The Royal College of Nursing (RCN) research also uncovered concerns over the use of agency staff and the “skill mix” during shifts.
The survey’s preliminary findings were reported by RCN Scotland in a submission to Holyrood’s Health Committee on the 2018/19 draft budget.
A total of 3,300 Scottish nurses were asked about their experiences on recent shifts.
Just over one third reported the use of bank and agency staff during their most recent shift.
On average, one in eight nurses on that particular shift were supplied by an agency, the respondents said.
The submissions adds: “Respondents also reported insufficient staffing and the impact of this on patient care, with half of those responding in Scotland reporting that patient care was compromised on their last shift.
“When describing what had impacted on the ability to deliver high-quality care, one third reported not enough registered nurses and a quarter reported there were not enough healthcare support workers.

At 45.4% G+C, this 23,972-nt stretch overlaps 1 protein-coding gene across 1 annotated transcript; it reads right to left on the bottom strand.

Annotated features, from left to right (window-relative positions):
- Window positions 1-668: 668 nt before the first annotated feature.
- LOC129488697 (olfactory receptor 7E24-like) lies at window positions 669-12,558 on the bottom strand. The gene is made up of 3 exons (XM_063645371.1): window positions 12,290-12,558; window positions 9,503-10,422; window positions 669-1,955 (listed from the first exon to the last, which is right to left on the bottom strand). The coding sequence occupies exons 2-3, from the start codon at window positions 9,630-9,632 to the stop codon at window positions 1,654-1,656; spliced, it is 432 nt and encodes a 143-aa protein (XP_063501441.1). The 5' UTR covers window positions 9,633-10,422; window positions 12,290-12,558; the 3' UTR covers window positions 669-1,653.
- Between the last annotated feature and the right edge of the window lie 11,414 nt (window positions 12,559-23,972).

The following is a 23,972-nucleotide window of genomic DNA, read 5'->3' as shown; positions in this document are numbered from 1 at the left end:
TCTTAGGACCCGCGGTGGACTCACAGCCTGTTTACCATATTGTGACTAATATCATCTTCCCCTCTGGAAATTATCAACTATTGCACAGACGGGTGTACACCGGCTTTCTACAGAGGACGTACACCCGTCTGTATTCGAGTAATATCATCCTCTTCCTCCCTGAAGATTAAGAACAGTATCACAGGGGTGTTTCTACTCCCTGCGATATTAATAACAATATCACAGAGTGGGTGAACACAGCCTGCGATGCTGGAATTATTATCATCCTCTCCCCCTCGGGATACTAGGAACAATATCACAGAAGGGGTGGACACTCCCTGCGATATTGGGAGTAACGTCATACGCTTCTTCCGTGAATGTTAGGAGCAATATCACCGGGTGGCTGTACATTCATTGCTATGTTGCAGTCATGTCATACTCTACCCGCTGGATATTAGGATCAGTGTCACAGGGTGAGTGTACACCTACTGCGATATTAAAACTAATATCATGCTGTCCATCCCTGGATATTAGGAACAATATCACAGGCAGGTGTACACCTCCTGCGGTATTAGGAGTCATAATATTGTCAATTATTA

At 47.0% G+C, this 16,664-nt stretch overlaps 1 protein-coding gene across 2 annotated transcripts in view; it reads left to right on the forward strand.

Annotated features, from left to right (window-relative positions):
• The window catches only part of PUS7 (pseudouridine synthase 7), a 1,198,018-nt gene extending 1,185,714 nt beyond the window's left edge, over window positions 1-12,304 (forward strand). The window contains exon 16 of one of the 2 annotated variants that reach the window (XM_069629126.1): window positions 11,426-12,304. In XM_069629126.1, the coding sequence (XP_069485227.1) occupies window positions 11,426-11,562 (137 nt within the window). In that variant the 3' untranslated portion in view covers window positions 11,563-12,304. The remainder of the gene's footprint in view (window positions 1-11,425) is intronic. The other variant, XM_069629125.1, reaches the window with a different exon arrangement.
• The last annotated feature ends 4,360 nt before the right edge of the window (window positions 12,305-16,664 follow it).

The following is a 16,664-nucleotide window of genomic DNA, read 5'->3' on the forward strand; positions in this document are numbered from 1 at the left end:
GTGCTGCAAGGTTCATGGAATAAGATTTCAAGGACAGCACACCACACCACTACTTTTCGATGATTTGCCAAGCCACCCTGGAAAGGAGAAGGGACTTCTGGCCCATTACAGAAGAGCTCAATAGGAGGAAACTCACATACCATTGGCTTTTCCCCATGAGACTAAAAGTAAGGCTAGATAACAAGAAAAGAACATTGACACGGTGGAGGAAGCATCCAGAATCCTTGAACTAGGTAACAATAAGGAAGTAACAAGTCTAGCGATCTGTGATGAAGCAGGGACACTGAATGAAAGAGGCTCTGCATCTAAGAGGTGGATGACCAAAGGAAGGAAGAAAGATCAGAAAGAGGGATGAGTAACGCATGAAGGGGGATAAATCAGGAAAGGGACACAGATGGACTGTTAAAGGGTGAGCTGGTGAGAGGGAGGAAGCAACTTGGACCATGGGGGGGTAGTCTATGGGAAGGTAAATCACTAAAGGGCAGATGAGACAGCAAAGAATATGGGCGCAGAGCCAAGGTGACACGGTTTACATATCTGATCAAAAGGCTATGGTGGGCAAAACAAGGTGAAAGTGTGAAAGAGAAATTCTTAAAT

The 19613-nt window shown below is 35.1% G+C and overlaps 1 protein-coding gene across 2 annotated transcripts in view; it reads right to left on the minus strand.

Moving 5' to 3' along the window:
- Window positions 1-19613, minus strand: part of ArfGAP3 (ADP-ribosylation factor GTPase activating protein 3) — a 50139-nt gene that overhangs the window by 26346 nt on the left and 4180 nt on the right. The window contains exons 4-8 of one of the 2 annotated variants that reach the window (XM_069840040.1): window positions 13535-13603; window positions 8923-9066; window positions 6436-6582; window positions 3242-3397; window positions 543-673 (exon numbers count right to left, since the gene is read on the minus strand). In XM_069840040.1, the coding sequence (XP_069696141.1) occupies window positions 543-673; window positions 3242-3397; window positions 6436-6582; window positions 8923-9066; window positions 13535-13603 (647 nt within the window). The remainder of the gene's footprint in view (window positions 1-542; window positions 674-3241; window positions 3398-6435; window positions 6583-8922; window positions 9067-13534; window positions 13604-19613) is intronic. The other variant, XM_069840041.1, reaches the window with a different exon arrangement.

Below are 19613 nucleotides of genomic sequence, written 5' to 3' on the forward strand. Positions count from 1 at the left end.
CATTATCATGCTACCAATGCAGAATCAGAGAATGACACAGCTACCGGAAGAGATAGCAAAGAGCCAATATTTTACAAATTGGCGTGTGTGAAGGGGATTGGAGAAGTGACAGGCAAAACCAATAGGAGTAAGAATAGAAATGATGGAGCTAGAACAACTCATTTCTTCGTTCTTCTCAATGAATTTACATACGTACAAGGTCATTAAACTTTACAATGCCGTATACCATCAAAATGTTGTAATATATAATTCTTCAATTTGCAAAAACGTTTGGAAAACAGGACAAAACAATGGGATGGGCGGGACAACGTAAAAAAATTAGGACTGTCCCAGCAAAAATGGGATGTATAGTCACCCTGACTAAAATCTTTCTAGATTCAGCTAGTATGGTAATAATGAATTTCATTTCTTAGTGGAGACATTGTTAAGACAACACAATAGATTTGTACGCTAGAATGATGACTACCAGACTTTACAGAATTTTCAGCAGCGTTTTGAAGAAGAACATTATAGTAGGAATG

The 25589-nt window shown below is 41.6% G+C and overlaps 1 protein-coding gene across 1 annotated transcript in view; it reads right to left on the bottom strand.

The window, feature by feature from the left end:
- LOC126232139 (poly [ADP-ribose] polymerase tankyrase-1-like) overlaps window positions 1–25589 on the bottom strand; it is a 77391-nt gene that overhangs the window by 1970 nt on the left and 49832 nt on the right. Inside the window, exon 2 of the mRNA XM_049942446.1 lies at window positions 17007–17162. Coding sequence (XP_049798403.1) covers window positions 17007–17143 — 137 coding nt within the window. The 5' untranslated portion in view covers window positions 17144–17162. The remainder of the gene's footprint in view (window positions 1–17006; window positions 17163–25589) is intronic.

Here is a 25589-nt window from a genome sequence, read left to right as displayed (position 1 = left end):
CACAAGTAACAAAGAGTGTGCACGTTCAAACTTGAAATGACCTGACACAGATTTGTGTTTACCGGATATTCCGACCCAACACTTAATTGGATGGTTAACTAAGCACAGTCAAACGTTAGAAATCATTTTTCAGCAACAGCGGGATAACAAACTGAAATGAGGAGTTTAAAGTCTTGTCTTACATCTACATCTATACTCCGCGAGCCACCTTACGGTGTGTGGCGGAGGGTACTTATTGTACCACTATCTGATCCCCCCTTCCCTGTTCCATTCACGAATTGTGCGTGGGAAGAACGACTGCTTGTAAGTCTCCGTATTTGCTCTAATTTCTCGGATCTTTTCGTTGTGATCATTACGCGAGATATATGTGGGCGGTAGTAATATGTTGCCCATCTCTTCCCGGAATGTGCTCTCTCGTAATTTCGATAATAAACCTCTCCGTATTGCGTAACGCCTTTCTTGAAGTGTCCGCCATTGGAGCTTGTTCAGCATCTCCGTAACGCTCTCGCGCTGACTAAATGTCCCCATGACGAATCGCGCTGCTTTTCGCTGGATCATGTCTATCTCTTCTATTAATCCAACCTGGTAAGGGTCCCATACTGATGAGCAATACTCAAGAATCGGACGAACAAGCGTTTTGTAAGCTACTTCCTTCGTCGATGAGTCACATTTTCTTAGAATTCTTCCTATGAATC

“Nearly half reported they had concerns about the skill mix (which may also include staffing beyond nursing) on their last shift/day of work.”
The RCN will publish more detailed analysis of the survey results later in the summer.
Official statistics show the use of agency nursing and midwifery staff increased in 2016/17 from the previous year.
NHS Scotland spent £166.5 million on agency staff during 2016/17, up £8.4 million on 2015/16.
Commenting on the RCN survey findings, Scottish Labour health spokesman Anas Sarwar said: “This is a deeply worrying revelation.
“It reinforces our warnings that the SNP has presided over a workforce crisis in our NHS, leaving staff over-worked, under-valued and under-resourced.
“Morale is at rock bottom in the health service, with staff reporting there simply aren’t enough of them to do the job properly. That risks compromising patient safety.
“This is part of the legacy left by Nicola Sturgeon who as health secretary slashed the number of training places for nurses and midwives.
“As a result, spending on agency nurses in Scotland has risen six-fold in just five years under the SNP, which is just one reason why our health service is in desperate need for a meaningful workforce plan.”